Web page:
The new technology has been developed at a time when the number of wealthy over-65s is growing rapidly
The new technology has been developed at a time when the number of wealthy over-65s is growing rapidly INM

New Ford car seat detects if driver is having a heart attack

A CAR seat which detects when a driver is having heart attack and is able to take control to bring the vehicle to a safe stop has been developed by Ford.

The seat incorporates electrocardiograph technology and has been developed as the car industry seeks ways to maximise profits at a time when the number of wealthy over-65s is growing rapidly.

It is expected, once it does into full production, to appeal a generation that is determined to hang on to its car keys for as long as physically possible in retirement.

Ford and other car makers are increasingly aware that the time may not be far away when a 100-year-old driver is unexceptional and recognise that heart attacks and other medical conditions are likely to be a rising cause of accidents.

"We observe mega trends, and we observe what customers want and what they will spend their money on," Pim van der Jagt, managing director of the Ford Research Centre, told the Financial Times. "One hundred-year-olds driving cars will not be abnormal in the future."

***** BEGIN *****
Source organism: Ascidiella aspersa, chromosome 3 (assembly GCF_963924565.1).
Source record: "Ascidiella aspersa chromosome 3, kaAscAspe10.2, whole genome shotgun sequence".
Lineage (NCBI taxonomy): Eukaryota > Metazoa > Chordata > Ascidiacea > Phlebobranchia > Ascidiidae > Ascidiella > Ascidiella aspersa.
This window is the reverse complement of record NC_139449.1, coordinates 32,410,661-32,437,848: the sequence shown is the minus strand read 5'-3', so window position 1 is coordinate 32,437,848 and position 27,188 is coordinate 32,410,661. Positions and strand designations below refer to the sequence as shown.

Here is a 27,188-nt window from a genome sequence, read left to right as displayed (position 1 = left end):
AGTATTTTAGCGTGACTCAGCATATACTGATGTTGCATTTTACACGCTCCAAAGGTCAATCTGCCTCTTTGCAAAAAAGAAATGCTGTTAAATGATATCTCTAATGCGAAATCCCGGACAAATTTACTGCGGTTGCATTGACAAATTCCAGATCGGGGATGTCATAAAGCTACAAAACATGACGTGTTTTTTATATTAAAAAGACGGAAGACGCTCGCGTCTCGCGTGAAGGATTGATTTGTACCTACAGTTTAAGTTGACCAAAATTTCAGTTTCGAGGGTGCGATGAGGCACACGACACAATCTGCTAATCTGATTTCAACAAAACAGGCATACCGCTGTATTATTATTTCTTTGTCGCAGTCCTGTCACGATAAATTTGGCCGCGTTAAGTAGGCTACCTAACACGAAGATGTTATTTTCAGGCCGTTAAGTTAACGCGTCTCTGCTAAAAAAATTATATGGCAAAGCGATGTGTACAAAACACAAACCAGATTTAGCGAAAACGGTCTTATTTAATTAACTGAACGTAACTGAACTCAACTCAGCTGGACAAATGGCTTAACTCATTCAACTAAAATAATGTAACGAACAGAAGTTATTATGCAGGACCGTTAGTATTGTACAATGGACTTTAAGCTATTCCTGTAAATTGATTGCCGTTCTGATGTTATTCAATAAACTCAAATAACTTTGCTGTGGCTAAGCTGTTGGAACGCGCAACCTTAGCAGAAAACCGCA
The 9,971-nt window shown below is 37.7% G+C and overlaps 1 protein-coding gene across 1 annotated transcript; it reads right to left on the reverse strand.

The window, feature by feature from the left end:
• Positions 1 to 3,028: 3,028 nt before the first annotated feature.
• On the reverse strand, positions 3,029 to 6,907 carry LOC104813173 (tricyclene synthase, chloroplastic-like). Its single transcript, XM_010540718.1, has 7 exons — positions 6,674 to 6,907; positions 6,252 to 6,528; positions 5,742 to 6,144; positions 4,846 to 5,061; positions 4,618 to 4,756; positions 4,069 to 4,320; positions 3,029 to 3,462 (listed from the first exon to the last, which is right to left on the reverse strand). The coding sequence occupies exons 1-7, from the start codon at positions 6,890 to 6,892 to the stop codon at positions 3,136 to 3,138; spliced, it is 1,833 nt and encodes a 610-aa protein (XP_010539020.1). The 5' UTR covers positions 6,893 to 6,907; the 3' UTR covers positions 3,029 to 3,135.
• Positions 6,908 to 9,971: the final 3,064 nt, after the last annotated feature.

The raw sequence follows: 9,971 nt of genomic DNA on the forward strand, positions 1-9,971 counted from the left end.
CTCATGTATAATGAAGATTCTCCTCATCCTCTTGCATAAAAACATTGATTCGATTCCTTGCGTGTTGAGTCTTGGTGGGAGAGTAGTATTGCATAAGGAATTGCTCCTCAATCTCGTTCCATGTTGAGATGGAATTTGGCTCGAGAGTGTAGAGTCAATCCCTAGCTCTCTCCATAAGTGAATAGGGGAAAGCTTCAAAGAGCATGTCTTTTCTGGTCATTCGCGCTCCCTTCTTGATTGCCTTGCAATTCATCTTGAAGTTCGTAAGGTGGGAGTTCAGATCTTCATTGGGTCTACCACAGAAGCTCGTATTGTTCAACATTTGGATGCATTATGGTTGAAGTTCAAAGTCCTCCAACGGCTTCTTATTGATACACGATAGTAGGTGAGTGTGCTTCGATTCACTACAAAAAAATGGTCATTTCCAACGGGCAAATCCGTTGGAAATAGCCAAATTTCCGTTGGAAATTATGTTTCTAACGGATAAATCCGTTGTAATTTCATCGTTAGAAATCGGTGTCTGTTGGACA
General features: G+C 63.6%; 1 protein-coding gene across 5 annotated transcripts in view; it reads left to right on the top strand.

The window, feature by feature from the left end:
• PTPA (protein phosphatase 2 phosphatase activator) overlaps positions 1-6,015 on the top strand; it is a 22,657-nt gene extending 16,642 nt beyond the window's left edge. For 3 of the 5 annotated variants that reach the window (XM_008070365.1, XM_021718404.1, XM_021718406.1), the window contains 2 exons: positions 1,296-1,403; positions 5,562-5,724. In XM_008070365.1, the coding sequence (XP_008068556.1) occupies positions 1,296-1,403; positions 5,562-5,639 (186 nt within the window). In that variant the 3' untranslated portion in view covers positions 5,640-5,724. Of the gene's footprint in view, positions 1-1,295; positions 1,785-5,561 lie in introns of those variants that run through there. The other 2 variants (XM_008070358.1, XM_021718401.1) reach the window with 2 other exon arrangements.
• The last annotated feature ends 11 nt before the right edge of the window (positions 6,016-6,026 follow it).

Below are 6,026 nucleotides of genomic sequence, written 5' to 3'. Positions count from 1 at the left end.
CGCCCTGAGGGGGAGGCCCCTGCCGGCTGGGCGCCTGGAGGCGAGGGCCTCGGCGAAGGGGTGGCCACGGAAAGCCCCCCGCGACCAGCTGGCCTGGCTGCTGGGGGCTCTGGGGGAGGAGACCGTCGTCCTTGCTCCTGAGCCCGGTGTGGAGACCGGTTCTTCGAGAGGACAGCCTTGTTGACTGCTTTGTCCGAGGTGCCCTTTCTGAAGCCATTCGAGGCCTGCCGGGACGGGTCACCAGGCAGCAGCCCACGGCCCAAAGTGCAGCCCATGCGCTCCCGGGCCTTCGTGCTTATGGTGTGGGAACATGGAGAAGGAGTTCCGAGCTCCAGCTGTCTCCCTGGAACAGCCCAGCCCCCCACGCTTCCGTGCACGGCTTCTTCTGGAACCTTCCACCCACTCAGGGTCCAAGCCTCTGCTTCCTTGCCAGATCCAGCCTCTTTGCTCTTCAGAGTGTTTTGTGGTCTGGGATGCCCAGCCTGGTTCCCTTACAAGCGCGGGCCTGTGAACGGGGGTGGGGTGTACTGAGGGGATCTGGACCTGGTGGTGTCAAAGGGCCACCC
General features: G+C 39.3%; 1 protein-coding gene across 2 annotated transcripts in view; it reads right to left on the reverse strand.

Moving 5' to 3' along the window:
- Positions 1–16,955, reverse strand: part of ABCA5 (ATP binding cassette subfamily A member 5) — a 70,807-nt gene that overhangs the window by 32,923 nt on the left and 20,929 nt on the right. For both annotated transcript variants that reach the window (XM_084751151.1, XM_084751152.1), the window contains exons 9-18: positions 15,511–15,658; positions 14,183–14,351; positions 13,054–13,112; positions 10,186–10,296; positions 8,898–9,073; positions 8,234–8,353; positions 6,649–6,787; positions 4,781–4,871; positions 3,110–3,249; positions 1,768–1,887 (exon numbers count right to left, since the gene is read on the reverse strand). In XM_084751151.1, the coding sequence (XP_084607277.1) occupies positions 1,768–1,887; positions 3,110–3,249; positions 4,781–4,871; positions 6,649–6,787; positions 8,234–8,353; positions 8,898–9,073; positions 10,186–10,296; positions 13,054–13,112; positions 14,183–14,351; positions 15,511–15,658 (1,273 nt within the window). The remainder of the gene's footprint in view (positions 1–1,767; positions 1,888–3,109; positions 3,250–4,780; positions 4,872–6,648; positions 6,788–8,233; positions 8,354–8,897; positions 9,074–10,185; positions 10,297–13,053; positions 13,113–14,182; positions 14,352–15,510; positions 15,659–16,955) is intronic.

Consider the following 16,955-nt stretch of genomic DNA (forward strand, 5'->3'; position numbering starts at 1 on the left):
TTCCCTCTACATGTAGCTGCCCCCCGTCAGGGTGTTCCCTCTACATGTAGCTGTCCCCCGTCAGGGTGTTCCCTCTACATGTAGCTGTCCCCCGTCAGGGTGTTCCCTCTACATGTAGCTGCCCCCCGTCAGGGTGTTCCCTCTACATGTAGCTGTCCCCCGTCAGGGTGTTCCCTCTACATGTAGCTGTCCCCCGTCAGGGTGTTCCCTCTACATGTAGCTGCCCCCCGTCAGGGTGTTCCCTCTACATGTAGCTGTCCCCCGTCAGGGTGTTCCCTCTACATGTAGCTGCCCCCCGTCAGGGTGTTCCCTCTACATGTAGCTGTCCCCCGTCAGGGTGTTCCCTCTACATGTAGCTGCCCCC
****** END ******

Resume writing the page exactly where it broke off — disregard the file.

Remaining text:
Ford is yet to announce when the car seat will be made available but Mr van der Jagt said that it could take less than five years to put it into full production.

When the prototype was first unveiled Dr Achim Lindner, of the Ford Research Centre, said: "The system will be able to detect if someone is having a cardiovascular issue, for example a heart attack, and could also be used to detect the symptoms of other conditions such as high blood pressure or electrolyte imbalances. This not only benefits the driver; but also could make the roads safer for all users."

How it works:

Six electronic sensors have been embedded in the car seat and operate in tandem with an in-car camera to detect when a driver is having a heart attack.

The electrocardiograph sensors track the heart's electrical pulses and can detect when they become irregular. The camera picks up on the driver's position and can tell when he or she has slumped at an unusual angle.

Once the heart attack has been identified, automated steering and braking systems are activated.

The seat can also be programmed to send an emergency call from the driver's mobile phone.



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